There is a front camera for video calls, and the lens for the main camera is on the back of the casing. It is a bit of a downer that the lens isn’t kept scratch-safe inside the slide mechanism. It shoots to 3-megapixels and benefits from autofocus, but there is no flash and no self-portrait mirror.
Both indoors and out results were iffy. The coloured dish is a bit lacking in vibrancy and its background should be white rather than the dull off-white it is in the photo.
Outside, the chair photo is not uniformly the brilliant white it should be, and the flower photo reveals a multitude of sins. The flowers are overexposed, and focus is out. The phone was about 15 inches from them and it decided to focus on the slightly further away leaves. Distance shots were more acceptable, but the camera has some very clear limitations.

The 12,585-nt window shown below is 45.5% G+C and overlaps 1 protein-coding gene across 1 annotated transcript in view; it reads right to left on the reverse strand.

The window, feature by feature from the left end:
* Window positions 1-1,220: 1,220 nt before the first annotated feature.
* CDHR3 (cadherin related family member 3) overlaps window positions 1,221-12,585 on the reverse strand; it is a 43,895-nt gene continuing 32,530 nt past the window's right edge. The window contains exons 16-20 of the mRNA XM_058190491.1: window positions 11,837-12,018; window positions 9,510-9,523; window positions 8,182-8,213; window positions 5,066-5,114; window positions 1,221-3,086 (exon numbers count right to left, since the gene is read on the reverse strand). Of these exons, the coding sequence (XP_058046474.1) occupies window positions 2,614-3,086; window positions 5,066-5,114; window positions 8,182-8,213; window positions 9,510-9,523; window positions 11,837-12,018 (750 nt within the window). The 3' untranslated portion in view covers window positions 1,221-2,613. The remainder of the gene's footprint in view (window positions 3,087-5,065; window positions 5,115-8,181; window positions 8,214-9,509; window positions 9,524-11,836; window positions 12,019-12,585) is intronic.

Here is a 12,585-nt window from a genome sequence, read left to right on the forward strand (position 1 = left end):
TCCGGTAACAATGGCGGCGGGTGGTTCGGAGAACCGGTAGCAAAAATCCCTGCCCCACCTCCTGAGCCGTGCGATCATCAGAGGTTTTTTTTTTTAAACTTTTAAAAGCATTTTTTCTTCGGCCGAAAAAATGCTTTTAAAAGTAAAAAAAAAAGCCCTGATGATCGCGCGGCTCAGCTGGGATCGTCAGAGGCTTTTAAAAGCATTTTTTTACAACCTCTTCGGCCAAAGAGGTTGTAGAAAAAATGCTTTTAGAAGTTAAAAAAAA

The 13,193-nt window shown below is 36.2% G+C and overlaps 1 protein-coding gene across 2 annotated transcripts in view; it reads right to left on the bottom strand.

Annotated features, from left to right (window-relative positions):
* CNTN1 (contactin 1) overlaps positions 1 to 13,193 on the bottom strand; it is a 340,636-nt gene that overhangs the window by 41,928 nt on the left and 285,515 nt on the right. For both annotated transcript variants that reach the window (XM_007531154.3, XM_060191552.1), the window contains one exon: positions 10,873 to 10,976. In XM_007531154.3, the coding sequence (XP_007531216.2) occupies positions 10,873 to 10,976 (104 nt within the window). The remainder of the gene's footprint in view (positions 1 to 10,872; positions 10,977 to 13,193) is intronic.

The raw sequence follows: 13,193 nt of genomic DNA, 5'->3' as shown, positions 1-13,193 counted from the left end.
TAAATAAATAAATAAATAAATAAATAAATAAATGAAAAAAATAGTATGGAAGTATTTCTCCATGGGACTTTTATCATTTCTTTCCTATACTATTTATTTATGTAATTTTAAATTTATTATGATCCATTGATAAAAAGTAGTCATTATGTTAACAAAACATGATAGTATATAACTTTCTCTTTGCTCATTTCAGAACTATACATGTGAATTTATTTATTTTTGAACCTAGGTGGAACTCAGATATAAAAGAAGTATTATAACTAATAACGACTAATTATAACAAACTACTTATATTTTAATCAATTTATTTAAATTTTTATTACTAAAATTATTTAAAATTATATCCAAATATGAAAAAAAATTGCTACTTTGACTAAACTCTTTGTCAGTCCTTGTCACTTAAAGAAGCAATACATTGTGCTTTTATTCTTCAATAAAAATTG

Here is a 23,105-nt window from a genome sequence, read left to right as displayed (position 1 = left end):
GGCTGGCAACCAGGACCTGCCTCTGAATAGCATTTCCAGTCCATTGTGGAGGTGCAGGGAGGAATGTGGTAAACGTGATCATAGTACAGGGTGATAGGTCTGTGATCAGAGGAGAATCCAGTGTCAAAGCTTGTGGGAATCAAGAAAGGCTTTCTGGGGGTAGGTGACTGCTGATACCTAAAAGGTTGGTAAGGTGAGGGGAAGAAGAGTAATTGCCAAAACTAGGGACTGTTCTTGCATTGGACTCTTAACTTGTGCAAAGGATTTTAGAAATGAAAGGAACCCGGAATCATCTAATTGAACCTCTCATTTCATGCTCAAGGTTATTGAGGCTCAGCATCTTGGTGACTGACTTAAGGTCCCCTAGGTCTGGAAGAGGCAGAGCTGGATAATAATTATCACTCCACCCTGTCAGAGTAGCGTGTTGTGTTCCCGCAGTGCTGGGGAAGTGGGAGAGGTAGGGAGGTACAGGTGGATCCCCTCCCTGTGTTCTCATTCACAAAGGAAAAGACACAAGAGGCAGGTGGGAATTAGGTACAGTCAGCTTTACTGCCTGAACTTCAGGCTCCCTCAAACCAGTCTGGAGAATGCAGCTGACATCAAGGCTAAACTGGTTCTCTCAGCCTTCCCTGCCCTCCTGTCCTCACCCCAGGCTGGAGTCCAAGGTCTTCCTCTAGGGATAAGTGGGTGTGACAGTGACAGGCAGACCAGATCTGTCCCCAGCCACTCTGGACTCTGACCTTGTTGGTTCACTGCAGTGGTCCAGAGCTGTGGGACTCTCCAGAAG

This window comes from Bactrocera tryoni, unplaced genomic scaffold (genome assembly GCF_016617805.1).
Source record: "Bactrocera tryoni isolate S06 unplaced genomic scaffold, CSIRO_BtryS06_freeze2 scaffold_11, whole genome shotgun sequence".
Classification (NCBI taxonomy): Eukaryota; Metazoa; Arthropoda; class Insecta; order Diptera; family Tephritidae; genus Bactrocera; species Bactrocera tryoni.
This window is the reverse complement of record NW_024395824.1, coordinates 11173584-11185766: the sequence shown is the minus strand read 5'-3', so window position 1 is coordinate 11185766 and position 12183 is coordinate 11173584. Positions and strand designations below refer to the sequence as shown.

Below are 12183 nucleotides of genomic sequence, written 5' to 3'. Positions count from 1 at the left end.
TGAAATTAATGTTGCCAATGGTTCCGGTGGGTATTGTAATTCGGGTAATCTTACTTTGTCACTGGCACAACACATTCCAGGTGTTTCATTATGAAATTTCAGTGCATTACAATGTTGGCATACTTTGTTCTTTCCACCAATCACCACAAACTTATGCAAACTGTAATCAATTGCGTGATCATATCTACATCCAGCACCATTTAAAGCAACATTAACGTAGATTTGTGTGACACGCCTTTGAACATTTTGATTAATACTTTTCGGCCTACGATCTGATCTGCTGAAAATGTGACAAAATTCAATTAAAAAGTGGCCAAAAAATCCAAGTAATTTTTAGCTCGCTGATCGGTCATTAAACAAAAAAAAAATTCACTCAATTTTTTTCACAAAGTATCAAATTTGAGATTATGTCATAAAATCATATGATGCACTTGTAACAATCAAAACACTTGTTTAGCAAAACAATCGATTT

There’s no Wi-Fi – well you wouldn’t expect that on a mid-range phone, really. Mobile email of the POP variety is supported alongside SMS messaging. Yahoo! OneSearch is built in; an RSS reader supplements the Web browser plus there’s a voice recorder, calendar, to do list, memo tool, alarm, calculator, stopwatch, unit converter, world time utility, date finder (it tells you the date ‘n’ number of days into the future), and LG’s Secret Memo application that lets you protect info with a security code. LG provides a cable so you can connect the phone to a PC.
There’s nothing outstanding about this mobile, and its one headline feature, the D-pad sensor, is a bit iffy. Still, on the other hand, for £90 this isn’t a bad little phone. Just don’t expect too much from its camera.
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